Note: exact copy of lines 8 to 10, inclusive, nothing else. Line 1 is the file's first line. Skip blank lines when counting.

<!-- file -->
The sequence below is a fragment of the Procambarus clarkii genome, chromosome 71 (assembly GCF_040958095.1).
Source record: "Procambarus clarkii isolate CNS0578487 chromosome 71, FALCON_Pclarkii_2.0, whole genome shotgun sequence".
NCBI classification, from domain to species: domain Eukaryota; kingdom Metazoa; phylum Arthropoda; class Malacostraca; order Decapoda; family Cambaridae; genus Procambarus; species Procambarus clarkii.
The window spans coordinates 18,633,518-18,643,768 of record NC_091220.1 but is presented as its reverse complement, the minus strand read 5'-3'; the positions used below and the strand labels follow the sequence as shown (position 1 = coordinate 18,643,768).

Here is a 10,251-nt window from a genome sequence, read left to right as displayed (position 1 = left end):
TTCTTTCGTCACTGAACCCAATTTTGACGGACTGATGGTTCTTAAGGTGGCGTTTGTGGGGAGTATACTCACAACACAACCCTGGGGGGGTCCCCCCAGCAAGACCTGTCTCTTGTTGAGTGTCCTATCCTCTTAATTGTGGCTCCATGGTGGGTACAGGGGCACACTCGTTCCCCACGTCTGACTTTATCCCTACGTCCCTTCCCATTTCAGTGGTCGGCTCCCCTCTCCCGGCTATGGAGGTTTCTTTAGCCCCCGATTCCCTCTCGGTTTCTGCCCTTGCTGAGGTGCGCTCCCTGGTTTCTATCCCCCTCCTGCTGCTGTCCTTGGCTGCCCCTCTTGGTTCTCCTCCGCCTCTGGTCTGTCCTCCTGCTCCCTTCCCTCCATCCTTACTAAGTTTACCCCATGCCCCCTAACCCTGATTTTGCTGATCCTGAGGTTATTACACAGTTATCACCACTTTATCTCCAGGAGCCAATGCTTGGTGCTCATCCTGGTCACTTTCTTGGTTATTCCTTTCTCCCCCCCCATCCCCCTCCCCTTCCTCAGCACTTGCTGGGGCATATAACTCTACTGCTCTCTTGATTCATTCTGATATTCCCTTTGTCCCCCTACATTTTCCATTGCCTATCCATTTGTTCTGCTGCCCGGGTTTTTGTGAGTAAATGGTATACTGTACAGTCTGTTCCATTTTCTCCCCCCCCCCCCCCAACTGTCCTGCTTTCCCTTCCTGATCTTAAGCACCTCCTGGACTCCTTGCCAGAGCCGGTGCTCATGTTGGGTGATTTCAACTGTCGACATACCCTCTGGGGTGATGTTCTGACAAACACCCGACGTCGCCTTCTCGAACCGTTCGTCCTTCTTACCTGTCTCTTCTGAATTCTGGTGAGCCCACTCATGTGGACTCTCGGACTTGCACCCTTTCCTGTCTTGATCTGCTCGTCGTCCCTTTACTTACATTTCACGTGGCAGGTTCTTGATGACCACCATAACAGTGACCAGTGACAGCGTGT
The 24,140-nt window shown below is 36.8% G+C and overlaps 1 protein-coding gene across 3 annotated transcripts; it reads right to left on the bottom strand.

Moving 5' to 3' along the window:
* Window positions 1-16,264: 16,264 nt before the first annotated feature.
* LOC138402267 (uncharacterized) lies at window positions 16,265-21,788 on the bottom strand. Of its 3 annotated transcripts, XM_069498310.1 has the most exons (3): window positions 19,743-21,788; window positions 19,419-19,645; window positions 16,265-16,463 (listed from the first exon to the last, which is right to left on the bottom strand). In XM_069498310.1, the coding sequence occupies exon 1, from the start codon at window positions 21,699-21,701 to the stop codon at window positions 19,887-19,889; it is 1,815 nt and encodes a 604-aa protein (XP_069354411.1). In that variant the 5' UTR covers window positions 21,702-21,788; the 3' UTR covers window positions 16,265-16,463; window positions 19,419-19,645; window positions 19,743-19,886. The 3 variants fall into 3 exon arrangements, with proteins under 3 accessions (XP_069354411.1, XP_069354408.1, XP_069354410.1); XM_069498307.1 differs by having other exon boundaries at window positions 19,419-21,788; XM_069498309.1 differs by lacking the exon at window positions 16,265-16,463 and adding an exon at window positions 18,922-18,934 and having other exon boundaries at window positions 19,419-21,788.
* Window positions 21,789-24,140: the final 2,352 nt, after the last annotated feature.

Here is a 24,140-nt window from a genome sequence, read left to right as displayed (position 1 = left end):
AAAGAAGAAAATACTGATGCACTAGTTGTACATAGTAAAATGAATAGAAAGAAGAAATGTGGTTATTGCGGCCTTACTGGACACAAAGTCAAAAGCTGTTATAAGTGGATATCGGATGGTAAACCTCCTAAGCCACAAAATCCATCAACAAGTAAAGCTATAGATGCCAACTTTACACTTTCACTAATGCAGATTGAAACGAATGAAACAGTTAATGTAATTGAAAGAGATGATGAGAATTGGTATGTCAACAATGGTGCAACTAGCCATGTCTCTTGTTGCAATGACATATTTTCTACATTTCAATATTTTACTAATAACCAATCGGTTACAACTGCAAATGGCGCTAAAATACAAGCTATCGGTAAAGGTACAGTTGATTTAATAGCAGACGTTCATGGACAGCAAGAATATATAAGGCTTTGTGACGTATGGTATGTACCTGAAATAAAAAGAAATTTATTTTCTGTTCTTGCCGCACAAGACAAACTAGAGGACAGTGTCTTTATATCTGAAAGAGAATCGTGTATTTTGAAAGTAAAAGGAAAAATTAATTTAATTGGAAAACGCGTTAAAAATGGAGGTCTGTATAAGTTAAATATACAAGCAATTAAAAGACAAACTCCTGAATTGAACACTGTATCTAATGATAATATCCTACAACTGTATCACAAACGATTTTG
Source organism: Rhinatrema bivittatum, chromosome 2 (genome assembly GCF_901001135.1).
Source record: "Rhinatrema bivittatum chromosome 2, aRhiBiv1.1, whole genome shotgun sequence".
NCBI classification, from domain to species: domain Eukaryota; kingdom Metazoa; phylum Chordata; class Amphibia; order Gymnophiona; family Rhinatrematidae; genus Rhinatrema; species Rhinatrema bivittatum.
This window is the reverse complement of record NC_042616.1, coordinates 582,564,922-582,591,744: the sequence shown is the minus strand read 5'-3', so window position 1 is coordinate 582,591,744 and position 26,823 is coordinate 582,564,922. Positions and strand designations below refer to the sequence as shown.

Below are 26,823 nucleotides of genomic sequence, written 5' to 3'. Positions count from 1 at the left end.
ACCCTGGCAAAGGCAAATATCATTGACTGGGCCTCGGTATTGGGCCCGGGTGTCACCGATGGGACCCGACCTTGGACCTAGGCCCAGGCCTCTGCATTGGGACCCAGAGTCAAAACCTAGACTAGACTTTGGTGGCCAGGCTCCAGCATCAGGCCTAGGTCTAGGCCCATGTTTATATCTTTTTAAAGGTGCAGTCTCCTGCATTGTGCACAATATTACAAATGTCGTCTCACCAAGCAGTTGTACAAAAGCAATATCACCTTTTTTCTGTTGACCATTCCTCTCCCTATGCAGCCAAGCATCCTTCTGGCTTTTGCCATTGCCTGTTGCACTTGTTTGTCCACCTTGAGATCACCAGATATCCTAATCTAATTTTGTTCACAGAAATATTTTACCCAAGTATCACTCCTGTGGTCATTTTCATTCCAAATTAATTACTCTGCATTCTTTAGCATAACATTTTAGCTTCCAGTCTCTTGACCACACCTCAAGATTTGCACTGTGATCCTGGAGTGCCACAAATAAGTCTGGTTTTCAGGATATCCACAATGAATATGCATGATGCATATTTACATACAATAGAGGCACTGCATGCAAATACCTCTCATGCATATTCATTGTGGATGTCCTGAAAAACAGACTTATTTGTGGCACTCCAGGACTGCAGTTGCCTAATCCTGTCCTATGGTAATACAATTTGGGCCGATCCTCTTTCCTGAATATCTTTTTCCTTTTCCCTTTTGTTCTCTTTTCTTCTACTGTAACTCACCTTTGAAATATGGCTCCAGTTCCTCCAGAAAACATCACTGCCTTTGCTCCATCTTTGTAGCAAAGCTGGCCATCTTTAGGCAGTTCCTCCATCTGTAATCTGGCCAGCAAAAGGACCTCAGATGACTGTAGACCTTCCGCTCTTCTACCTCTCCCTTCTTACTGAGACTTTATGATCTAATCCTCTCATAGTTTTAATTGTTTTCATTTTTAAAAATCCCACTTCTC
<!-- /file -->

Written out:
Moving 5' to 3' along the window:
* Window positions 1-16,264: 16,264 nt before the first annotated feature.
* LOC138402267 (uncharacterized) lies at window positions 16,265-21,788 on the bottom strand. Of its 3 annotated transcripts, XM_069498310.1 has the most exons (3): window positions 19,743-21,788; window positions 19,419-19,645; window positions 16,265-16,463 (listed from the first exon to the last, which is right to left on the bottom strand). In XM_069498310.1, the coding sequence occupies exon 1, from the start codon at window positions 21,699-21,701 to the stop codon at window positions 19,887-19,889; it is 1,815 nt and encodes a 604-aa protein (XP_069354411.1). In that variant the 5' UTR covers window positions 21,702-21,788; the 3' UTR covers window positions 16,265-16,463; window positions 19,419-19,645; window positions 19,743-19,886. The 3 variants fall into 3 exon arrangements, with proteins under 3 accessions (XP_069354411.1, XP_069354408.1, XP_069354410.1); XM_069498307.1 differs by having other exon boundaries at window positions 19,419-21,788; XM_069498309.1 differs by lacking the exon at window positions 16,265-16,463 and adding an exon at window positions 18,922-18,934 and having other exon boundaries at window positions 19,419-21,788.